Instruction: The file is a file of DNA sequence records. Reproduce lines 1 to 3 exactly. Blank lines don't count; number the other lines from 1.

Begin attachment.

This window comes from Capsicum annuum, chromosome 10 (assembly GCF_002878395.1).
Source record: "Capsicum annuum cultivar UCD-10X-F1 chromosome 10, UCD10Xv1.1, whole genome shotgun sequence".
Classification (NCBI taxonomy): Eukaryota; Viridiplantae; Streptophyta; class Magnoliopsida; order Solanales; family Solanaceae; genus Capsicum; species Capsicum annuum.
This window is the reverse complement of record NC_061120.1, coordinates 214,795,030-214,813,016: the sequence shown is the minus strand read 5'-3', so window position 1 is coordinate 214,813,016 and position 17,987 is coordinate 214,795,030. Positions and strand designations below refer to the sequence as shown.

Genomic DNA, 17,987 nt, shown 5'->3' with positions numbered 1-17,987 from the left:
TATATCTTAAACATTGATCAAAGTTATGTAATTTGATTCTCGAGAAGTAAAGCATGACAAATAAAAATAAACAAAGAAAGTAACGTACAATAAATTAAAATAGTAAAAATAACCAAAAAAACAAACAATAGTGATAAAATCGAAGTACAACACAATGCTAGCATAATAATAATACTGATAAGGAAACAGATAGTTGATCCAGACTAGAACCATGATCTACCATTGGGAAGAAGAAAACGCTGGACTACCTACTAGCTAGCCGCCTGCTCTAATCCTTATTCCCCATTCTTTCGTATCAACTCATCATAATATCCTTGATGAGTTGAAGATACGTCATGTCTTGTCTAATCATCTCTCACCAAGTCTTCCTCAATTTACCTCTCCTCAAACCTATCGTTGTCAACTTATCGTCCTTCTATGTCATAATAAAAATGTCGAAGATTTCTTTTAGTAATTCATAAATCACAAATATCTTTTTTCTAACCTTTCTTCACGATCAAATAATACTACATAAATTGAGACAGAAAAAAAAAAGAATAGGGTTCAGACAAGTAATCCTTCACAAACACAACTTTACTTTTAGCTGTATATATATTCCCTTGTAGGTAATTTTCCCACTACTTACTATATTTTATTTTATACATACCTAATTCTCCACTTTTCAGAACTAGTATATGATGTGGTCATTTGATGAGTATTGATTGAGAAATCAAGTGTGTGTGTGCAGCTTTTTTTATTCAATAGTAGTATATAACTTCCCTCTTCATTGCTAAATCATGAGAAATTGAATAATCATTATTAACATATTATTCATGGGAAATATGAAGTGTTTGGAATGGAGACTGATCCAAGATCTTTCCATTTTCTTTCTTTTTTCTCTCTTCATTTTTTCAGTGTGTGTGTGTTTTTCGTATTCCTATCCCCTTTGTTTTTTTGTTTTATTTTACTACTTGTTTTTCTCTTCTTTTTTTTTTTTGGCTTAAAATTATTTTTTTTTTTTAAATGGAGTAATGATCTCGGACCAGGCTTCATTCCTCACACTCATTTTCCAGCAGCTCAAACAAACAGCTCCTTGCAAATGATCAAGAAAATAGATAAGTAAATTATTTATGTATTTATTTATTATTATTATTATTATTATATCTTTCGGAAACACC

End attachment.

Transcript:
This window comes from Capsicum annuum, chromosome 10 (assembly GCF_002878395.1).
Source record: "Capsicum annuum cultivar UCD-10X-F1 chromosome 10, UCD10Xv1.1, whole genome shotgun sequence".
Classification (NCBI taxonomy): Eukaryota; Viridiplantae; Streptophyta; class Magnoliopsida; order Solanales; family Solanaceae; genus Capsicum; species Capsicum annuum.